"Labour's representation on the council has now been reduced to one out of 81"
11 April 2017 12:00 AM

Lone Ranger: Surrey's solitary Labour councillor takes on 81 opponents

11 April 2017

By Richard Heller

The English county of Surrey has never been a hotbed of socialism, but it has now been reduced to just one Labour councillor facing off against 81 political opponents. The decks are stacked against him, but Robert Evans is holding his own in a sea of blue – helping give Jeremy Corbyn his only PMQs victory and masterfully exploiting Conservative anxiety over the return of grammar schools. This is the story of how you fight and win political battles with no support, no organisation and very little local backing.

"You could say that the whipping is not intense," he says, sitting back in the members' lounge. "And I don't have to give myself a disciplinary hearing for anything I say or do."

His current lonely status is the result of decades of chipping away at the Labour vote in the area. He is the last red flag standing.

Surrey's present territory has only once elected a Labour MP. In the high tide of 1945, George Pargiter won Spelthorne. In 1950, when the boundaries changed, he decamped for the safer seat of Southall in west London, where he stayed securely berthed on the backbenches until he went to the House of Lords in 1966.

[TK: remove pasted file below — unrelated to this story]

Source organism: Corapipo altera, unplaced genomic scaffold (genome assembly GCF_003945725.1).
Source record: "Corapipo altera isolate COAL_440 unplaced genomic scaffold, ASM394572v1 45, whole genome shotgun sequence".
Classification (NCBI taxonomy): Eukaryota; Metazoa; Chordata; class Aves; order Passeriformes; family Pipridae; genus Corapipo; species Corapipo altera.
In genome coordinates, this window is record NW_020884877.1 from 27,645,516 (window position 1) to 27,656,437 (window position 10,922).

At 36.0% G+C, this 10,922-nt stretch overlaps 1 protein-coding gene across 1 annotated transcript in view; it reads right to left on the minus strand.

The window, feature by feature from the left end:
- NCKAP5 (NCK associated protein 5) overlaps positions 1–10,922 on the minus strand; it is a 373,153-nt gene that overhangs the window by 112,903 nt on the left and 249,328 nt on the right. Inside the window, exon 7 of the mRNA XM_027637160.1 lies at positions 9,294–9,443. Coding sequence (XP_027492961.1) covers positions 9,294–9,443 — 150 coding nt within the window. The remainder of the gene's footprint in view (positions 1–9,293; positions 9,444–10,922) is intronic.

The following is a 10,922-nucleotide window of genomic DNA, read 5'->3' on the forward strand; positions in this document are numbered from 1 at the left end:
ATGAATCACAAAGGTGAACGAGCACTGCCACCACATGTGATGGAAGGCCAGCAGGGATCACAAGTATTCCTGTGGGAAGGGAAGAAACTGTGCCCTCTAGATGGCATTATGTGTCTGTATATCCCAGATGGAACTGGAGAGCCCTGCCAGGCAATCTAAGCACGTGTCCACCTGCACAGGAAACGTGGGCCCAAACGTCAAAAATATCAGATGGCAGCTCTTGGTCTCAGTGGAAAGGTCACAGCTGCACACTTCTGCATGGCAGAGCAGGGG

A more celebrated Surrey Labour figure was James Chuter Ede. During the 1930s he simultaneously represented Epsom on the county council and South Shields, Durham, in Parliament. In those happy times MPs were expected to visit their constituencies only once or twice a year. They were often treated as royalty, greeted with a red carpet on the railway platform by the local stationmaster.

During the war Chuter Ede was Rab Butler’s number two and a key architect of his great Education Act of 1944. He then served throughout the postwar Attlee administrations as a reforming home secretary, abolishing whipping and penal servitude for prisoners.

In 1965 Surrey lost five boroughs to the new Greater London Council and became even less promising Labour territory. The Liberals grabbed occasional seats from the Tories and took over from Labour as the main opposition party. Even in the Blair landslide of 1997, Surrey seats resisted Labour. It took a long time on that election night for any Tory seats to appear on the board but the first few came from Surrey. When the second was declared Cecil Parkinson on election night television said: "I'm glad we've got two, we can have a leadership contest now."

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